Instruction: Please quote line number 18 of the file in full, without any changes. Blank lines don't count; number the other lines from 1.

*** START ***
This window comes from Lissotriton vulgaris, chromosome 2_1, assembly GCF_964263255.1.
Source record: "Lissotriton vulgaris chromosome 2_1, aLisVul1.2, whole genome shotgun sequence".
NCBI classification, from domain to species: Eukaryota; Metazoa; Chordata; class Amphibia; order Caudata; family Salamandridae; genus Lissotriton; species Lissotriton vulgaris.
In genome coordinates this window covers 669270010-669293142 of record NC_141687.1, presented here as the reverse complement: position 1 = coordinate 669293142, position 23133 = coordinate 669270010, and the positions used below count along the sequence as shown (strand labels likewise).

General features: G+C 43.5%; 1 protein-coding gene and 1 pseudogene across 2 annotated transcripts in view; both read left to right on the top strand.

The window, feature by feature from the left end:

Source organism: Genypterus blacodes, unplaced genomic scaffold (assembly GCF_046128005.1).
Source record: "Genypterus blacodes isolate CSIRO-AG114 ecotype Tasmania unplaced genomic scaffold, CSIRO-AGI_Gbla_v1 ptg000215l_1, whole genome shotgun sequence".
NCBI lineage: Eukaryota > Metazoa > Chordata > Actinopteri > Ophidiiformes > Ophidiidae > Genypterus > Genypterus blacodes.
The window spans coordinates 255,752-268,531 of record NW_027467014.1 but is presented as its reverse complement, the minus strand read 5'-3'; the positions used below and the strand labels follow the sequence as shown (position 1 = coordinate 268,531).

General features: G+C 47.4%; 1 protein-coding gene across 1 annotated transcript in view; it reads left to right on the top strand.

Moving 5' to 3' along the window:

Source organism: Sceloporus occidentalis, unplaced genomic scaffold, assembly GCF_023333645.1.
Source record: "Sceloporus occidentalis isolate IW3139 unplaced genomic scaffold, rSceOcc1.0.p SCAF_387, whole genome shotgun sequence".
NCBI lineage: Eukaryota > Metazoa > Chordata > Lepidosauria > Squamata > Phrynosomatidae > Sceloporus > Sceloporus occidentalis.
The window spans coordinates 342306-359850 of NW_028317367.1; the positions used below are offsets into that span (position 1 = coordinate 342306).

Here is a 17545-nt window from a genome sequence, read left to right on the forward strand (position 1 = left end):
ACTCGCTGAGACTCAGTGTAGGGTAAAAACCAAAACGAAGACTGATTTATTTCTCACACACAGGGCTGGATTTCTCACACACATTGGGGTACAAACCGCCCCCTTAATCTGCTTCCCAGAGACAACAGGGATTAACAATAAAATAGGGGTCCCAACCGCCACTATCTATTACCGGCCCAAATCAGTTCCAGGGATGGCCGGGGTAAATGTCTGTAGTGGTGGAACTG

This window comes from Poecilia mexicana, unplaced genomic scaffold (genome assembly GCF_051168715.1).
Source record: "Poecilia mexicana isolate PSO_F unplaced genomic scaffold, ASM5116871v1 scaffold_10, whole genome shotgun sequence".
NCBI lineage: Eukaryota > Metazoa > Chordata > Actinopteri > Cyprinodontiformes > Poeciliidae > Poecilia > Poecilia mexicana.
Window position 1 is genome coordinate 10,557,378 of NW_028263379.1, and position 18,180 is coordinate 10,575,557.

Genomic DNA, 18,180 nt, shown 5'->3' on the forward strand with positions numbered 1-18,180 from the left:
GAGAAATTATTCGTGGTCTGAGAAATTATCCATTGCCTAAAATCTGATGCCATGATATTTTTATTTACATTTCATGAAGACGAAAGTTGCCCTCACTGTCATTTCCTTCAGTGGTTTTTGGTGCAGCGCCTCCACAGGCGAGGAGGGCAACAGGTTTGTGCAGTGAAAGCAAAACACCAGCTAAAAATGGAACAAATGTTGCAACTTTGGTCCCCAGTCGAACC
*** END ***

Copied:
ACTCGCTGAGACTCAGTGTAGGGTAAAAACCAAAACGAAGACTGATTTATTTCTCACACACAGGGCTGGATTTCTCACACACATTGGGGTACAAACCGCCCCCTTAATCTGCTTCCCAGAGACAACAGGGATTAACAATAAAATAGGGGTCCCAACCGCCACTATCTATTACCGGCCCAAATCAGTTCCAGGGATGGCCGGGGTAAATGTCTGTAGTGGTGGAACTG